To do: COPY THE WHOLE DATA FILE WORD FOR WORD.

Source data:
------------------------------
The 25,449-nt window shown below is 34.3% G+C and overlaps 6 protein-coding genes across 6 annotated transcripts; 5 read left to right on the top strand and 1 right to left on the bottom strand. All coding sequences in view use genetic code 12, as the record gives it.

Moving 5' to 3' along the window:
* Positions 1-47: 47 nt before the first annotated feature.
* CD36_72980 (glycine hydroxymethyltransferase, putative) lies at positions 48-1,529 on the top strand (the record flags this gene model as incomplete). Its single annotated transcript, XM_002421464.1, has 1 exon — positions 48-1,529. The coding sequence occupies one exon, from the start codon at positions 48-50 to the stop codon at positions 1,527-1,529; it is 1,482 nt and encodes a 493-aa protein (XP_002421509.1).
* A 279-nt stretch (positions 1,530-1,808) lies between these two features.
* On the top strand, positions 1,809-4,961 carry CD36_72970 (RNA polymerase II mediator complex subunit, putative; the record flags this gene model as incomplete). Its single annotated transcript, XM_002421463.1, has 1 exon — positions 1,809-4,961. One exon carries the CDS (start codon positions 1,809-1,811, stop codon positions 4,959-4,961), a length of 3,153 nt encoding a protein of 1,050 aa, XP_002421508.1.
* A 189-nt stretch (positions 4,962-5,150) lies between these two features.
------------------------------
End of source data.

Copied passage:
The 25,449-nt window shown below is 34.3% G+C and overlaps 6 protein-coding genes across 6 annotated transcripts; 5 read left to right on the top strand and 1 right to left on the bottom strand. All coding sequences in view use genetic code 12, as the record gives it.

Moving 5' to 3' along the window:
* Positions 1-47: 47 nt before the first annotated feature.
* CD36_72980 (glycine hydroxymethyltransferase, putative) lies at positions 48-1,529 on the top strand (the record flags this gene model as incomplete). Its single annotated transcript, XM_002421464.1, has 1 exon — positions 48-1,529. The coding sequence occupies one exon, from the start codon at positions 48-50 to the stop codon at positions 1,527-1,529; it is 1,482 nt and encodes a 493-aa protein (XP_002421509.1).
* A 279-nt stretch (positions 1,530-1,808) lies between these two features.
* On the top strand, positions 1,809-4,961 carry CD36_72970 (RNA polymerase II mediator complex subunit, putative; the record flags this gene model as incomplete). Its single annotated transcript, XM_002421463.1, has 1 exon — positions 1,809-4,961. One exon carries the CDS (start codon positions 1,809-1,811, stop codon positions 4,959-4,961), a length of 3,153 nt encoding a protein of 1,050 aa, XP_002421508.1.
* A 189-nt stretch (positions 4,962-5,150) lies between these two features.